NS on Romeo Langford, Part III: Why he should go anywhere but Indiana University

New Albany's Romeo Langford saves the ball from going out of bounds during the Class 4A IHSAA state championship game in 2016. (Associated Press file photo)

This is the third in a four-part series of stories touching on New Albany High School basketball star Romeo Langford.

Only two recruits in the current high school senior class nationally hold much interest at this point in their college selection process — Romeo Langford and Zion Williamson from South Carolina.

But here in Indiana, only one name is even mentioned.

Langford has picked up where he left off last season, lighting up gyms in his epic quest to catch Damon Bailey and become the state’s all-time leading scorer.

But scoring stardom is the only place he should follow Bailey because Langford should never step foot on a college court wearing the cream and crimson.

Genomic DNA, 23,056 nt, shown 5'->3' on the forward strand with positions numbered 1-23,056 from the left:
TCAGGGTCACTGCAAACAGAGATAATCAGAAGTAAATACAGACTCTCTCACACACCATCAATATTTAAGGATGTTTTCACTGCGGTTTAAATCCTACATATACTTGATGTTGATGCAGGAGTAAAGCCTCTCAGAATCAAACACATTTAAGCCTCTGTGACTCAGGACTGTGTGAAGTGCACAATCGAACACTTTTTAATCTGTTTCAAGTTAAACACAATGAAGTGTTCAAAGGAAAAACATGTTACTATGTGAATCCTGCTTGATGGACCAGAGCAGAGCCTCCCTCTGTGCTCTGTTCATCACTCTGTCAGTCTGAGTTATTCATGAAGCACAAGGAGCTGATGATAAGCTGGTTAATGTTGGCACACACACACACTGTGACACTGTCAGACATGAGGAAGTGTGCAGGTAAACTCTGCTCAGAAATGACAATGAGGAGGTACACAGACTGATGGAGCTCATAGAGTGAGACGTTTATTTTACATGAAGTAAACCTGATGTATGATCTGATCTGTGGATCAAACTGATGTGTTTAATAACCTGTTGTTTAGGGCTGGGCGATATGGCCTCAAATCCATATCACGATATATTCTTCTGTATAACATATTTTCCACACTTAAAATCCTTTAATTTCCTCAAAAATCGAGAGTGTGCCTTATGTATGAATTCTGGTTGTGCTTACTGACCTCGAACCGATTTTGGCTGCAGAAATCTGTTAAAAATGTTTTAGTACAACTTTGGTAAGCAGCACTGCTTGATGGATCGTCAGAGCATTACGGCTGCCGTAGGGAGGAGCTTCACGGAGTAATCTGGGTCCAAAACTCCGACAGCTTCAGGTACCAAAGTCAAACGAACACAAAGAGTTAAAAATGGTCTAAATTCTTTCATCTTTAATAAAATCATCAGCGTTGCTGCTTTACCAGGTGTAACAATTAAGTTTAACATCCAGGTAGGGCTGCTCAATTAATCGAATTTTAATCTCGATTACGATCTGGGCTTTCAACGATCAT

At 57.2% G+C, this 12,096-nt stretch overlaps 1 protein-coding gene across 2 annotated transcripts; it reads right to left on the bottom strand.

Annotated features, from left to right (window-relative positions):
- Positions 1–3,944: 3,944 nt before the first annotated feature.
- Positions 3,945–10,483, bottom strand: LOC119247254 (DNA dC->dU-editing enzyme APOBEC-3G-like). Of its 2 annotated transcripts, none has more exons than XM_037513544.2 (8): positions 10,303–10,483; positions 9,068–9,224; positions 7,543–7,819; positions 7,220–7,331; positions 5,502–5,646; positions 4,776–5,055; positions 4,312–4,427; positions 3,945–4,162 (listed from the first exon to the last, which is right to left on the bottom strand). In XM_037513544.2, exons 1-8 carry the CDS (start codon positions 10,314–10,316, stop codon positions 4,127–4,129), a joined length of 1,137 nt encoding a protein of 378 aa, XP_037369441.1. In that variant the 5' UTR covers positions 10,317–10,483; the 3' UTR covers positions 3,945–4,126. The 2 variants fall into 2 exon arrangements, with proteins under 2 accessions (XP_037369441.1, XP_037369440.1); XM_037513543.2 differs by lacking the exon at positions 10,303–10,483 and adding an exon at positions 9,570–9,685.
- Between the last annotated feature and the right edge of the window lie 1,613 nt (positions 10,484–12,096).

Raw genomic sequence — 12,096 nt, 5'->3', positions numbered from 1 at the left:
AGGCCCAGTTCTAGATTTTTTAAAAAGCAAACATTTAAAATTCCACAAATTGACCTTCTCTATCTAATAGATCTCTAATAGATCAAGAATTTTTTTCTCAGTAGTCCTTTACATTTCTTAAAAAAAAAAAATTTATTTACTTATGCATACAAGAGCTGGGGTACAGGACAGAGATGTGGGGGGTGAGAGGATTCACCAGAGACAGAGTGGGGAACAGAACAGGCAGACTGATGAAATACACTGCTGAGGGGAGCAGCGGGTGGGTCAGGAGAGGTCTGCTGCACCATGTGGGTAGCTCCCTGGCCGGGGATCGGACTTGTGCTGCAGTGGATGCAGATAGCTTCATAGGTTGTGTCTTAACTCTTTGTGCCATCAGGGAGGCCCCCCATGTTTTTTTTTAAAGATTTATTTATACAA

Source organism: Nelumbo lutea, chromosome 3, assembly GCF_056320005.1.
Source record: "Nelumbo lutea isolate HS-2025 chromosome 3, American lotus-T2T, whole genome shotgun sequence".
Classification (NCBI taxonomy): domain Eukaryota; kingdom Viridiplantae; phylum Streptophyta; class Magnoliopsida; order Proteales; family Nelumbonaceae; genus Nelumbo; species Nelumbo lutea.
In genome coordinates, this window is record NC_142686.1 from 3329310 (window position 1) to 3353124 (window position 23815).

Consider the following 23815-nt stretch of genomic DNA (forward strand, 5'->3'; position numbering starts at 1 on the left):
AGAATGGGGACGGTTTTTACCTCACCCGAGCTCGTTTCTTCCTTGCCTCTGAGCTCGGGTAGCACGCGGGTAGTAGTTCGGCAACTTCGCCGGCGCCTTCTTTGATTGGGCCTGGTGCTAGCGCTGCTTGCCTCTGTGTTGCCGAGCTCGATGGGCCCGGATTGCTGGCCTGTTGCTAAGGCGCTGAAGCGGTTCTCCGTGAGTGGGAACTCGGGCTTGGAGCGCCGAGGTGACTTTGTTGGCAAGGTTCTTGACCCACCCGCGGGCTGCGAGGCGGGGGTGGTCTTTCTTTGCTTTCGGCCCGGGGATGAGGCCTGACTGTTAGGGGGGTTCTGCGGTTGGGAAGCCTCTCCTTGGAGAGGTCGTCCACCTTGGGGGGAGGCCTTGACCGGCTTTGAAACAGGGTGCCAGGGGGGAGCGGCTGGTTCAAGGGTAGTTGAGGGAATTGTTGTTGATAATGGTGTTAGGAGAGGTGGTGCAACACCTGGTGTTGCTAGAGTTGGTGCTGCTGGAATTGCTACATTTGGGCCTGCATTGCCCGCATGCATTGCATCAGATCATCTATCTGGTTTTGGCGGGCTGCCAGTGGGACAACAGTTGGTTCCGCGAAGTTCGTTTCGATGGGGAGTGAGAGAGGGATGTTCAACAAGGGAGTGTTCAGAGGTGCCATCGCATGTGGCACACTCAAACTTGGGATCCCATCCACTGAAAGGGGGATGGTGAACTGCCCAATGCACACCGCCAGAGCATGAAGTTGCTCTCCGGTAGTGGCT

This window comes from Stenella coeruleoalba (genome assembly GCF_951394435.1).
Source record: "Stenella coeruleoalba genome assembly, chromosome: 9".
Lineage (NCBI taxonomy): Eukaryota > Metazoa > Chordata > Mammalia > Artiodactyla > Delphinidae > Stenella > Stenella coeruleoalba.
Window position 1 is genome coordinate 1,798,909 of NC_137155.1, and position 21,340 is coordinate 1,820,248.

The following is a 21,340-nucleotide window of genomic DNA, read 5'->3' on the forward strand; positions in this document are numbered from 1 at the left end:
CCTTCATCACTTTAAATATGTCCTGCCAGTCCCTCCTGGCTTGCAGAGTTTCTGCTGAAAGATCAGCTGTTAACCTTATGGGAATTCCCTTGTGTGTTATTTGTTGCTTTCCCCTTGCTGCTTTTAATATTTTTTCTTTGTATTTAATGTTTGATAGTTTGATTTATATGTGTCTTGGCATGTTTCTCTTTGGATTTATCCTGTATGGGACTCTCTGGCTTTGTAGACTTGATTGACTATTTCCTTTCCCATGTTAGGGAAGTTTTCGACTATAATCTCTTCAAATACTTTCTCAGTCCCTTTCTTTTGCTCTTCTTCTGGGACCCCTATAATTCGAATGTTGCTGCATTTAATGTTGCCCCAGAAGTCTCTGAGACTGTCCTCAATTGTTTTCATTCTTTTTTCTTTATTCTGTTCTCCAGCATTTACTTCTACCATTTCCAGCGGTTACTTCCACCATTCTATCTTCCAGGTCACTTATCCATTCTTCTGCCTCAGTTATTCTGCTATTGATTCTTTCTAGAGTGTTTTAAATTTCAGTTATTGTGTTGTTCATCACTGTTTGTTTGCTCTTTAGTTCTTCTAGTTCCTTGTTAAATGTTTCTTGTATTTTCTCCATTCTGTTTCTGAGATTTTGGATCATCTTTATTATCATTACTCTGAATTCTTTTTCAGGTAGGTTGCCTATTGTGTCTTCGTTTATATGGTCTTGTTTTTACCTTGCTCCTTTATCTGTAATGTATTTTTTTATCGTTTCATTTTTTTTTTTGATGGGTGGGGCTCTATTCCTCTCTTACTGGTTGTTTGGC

RELATED: NS on Romeo Langford, Part I: Managing the circus

RELATED: NS on Romeo Langford, Part II: Is defending the state’s top player even possible?

As long as the NBA one-and-done rule holds up for a little while longer, the 6-foot-5 New Albany guard likely has no interest in collecting a diploma on any campus, so the discussion of where he should end up should start and end with this: Who can provide Langford the most in one season?

Now if a kid like Langford was headed to college for four years and really looking to build a college legacy, the whole conversation would be different. But we can all be honest in saying that any top 5 high school player is going to play college basketball only because they have to. The current one-and-done rule doesn’t provide other options unless you like small Lithuanian villages straight out of high school.

So we have Langford needing to go to school for one year. Expectations then become clear: raise your NBA draft stock and TRY to win an NCAA title. With Langford down to Indiana, Kansas, and Vanderbilt, good arguments can be made for both Kansas and Vanderbilt for both of the above reasons. Nothing points to Indiana, and for good reason.